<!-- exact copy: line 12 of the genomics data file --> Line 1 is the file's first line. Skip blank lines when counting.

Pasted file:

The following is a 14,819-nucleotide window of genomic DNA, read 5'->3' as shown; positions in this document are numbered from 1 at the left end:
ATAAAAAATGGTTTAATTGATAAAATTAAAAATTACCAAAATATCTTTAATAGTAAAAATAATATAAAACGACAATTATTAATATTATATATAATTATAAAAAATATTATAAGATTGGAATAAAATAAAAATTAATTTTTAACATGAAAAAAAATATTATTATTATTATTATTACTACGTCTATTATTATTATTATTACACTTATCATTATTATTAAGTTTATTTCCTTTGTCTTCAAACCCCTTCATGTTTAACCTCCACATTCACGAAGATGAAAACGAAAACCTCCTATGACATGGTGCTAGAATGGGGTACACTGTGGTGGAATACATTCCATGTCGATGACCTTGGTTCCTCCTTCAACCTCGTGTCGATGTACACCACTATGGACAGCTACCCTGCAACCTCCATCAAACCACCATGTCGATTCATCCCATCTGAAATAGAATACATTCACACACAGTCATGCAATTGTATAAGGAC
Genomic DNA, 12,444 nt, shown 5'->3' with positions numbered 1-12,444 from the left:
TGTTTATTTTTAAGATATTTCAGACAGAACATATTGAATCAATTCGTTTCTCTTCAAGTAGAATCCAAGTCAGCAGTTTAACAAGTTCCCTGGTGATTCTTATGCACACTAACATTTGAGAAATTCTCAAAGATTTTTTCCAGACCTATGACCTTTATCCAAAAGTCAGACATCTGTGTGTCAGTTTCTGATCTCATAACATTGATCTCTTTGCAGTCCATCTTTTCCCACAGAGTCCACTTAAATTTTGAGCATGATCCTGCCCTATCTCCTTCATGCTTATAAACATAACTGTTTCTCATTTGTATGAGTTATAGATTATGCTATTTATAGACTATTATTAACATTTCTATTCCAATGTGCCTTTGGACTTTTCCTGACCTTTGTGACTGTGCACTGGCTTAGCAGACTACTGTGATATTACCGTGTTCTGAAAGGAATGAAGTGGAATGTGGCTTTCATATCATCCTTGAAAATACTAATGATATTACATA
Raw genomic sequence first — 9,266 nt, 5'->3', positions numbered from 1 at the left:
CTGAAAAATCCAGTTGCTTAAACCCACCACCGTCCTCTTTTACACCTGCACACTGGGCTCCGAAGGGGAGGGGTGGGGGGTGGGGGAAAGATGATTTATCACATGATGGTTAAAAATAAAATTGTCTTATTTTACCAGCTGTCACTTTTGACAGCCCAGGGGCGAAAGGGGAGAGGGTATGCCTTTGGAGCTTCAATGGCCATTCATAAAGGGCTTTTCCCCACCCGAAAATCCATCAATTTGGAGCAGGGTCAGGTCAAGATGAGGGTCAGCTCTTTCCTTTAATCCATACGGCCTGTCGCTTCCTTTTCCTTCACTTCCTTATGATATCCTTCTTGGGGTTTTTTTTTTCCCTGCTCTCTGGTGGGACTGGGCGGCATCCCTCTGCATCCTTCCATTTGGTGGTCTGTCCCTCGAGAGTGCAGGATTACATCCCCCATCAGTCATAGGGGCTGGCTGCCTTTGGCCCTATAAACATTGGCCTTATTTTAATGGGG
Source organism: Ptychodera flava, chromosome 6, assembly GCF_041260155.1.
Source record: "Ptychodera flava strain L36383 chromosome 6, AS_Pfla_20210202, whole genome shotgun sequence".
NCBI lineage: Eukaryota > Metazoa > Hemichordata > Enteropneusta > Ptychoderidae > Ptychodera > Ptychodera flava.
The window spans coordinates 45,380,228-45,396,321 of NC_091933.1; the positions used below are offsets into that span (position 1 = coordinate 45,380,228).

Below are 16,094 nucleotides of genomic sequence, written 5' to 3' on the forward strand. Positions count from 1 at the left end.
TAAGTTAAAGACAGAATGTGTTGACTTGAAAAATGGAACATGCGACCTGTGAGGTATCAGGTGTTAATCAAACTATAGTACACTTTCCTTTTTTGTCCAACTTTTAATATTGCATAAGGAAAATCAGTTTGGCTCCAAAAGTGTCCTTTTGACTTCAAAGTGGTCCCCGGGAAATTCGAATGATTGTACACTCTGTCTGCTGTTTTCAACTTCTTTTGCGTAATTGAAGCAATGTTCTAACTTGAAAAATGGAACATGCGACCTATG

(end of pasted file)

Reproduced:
TAAGTTAAAGACAGAATGTGTTGACTTGAAAAATGGAACATGCGACCTGTGAGGTATCAGGTGTTAATCAAACTATAGTACACTTTCCTTTTTTGTCCAACTTTTAATATTGCATAAGGAAAATCAGTTTGGCTCCAAAAGTGTCCTTTTGACTTCAAAGTGGTCCCCGGGAAATTCGAATGATTGTACACTCTGTCTGCTGTTTTCAACTTCTTTTGCGTAATTGAAGCAATGTTCTAACTTGAAAAATGGAACATGCGACCTATG